Each test displays standardized instructions prior to test administration. The user is then asked to start the test with the input method that applies to the test (i.e., space bar, mouse button, or number key).


After each test, Cognition displays a feedback score that ranges between 0 (worst possible performance) and 1000 (best possible performance). Cognition also provides feedback on all prior administrations by the same subject. Feedback scores were improved for Version 3 of Cognition. They can now be interpreted as percentile ranks relative to a norm population. For example, a score of 585 translates to a 58.5% percentile rank, meaning that 58.5% of the norm population performed worse on the given test. The feedback scores depend on both accuracy and speed. With few exceptions, accuracy is weighted twice as high as speed. Because the feedback scores depend on a few key statistics, it is technically possible to change the underlying norms for the feedback scores (however, that would require additional software development). It is currently not possible to turn off the feedback after each test. At the end of a battery, Cognition shows a summary of the feedback scores of each individual test, and an overall test score across tests (ranging from 0 to 10,000 for the full Cognition battery).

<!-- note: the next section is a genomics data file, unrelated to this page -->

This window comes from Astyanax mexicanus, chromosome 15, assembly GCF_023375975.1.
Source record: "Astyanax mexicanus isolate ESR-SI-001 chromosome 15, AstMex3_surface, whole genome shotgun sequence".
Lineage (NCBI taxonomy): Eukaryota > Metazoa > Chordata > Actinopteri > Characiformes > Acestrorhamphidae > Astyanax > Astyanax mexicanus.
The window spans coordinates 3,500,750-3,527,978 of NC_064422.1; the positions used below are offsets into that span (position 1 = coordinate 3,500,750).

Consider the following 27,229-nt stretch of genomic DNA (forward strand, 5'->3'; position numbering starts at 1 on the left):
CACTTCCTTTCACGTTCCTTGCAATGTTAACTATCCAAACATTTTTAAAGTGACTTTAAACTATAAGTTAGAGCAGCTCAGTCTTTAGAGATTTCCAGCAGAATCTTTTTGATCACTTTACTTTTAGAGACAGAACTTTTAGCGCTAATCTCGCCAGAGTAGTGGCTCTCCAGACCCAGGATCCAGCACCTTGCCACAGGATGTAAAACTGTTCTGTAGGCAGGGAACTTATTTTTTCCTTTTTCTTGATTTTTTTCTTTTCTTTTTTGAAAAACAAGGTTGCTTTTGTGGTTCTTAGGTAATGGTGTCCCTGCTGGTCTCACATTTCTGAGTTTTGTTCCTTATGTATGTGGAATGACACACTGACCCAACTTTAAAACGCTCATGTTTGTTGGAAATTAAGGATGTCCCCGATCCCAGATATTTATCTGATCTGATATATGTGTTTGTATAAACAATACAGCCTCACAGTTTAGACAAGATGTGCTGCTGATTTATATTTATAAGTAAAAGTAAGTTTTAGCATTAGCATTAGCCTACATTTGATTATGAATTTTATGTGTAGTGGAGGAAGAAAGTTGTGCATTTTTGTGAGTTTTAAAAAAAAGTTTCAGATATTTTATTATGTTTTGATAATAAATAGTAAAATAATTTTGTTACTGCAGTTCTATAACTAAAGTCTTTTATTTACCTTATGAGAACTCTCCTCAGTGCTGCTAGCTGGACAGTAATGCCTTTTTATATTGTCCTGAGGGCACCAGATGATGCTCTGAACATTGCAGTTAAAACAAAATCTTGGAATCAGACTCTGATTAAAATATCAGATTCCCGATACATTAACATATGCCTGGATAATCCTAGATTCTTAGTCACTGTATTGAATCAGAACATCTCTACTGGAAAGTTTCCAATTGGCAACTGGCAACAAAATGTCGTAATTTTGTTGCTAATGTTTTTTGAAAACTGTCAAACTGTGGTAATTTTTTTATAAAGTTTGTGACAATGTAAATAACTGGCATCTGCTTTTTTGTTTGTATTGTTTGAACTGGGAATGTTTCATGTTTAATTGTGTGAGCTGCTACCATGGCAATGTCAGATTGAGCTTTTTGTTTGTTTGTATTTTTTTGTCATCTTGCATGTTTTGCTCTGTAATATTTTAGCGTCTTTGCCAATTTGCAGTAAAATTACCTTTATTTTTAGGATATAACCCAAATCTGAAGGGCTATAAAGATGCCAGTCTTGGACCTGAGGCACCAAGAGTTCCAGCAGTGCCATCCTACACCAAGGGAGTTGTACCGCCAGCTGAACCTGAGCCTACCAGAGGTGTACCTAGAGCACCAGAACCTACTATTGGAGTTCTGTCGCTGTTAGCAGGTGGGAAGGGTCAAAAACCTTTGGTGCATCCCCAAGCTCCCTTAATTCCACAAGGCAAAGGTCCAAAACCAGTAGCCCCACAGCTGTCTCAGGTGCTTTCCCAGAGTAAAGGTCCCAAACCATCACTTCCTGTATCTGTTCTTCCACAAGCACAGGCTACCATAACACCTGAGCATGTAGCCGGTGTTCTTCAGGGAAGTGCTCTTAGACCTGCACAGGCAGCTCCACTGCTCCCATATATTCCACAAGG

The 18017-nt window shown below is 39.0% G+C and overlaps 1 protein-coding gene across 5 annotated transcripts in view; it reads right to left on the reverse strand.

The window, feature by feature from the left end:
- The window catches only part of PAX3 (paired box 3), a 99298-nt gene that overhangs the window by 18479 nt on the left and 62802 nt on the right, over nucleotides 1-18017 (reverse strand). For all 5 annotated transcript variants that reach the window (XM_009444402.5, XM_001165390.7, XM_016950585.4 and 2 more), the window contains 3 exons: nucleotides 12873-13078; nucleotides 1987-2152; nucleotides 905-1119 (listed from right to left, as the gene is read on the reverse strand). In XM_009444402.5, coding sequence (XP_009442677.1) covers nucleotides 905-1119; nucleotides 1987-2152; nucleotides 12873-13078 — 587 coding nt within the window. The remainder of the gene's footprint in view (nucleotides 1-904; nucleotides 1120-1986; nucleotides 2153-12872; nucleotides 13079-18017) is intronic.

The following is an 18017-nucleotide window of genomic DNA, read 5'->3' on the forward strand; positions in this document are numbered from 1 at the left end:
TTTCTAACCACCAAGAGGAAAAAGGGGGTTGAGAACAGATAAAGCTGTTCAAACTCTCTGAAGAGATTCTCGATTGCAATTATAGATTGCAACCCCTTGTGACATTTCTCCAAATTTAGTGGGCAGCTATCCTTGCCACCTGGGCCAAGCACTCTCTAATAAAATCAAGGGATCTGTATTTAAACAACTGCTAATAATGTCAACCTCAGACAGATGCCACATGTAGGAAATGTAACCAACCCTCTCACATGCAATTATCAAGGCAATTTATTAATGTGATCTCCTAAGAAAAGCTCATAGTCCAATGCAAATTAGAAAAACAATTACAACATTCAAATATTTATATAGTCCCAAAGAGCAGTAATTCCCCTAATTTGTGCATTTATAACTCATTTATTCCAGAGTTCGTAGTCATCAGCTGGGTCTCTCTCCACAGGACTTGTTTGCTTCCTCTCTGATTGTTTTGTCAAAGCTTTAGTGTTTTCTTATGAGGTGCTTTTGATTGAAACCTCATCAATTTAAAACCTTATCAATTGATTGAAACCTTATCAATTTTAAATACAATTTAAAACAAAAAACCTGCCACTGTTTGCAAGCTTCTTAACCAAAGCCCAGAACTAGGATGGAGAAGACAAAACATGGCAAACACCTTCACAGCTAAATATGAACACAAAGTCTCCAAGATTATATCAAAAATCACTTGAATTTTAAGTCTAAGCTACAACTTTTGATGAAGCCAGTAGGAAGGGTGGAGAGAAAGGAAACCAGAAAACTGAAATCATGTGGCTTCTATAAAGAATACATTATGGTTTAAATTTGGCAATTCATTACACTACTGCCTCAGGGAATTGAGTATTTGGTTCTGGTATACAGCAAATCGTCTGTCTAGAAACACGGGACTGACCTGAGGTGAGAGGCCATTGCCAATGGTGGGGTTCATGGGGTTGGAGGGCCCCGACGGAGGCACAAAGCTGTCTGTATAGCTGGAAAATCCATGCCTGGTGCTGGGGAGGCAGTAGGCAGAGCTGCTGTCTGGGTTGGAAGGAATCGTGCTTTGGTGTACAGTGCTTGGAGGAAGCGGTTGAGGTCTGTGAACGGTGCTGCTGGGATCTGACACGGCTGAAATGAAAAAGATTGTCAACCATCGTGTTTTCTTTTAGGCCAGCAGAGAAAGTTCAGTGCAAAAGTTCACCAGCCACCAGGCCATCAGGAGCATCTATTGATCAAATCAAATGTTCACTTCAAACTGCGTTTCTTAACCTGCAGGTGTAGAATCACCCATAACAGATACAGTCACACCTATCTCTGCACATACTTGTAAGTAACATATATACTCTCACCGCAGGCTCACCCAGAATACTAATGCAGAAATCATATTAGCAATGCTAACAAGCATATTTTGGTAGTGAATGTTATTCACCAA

Cognition users can leave comments after each test before proceeding to the next test. They can, for example, indicate any distractions experienced while performing the test. The comments are archived with the test results.

Aborted tests

If a user stops Cognition before all 10 tests have been administered, Cognition will automatically continue with the next test in the sequence the next time Cognition is started. Tests will abort automatically if another program claims the focus, as Cognition may not be able to capture user input in these situations. It is therefore important to disable notifications as much as possible on laptops that run Cognition. The tests can also be aborted by a keyboard shortcut.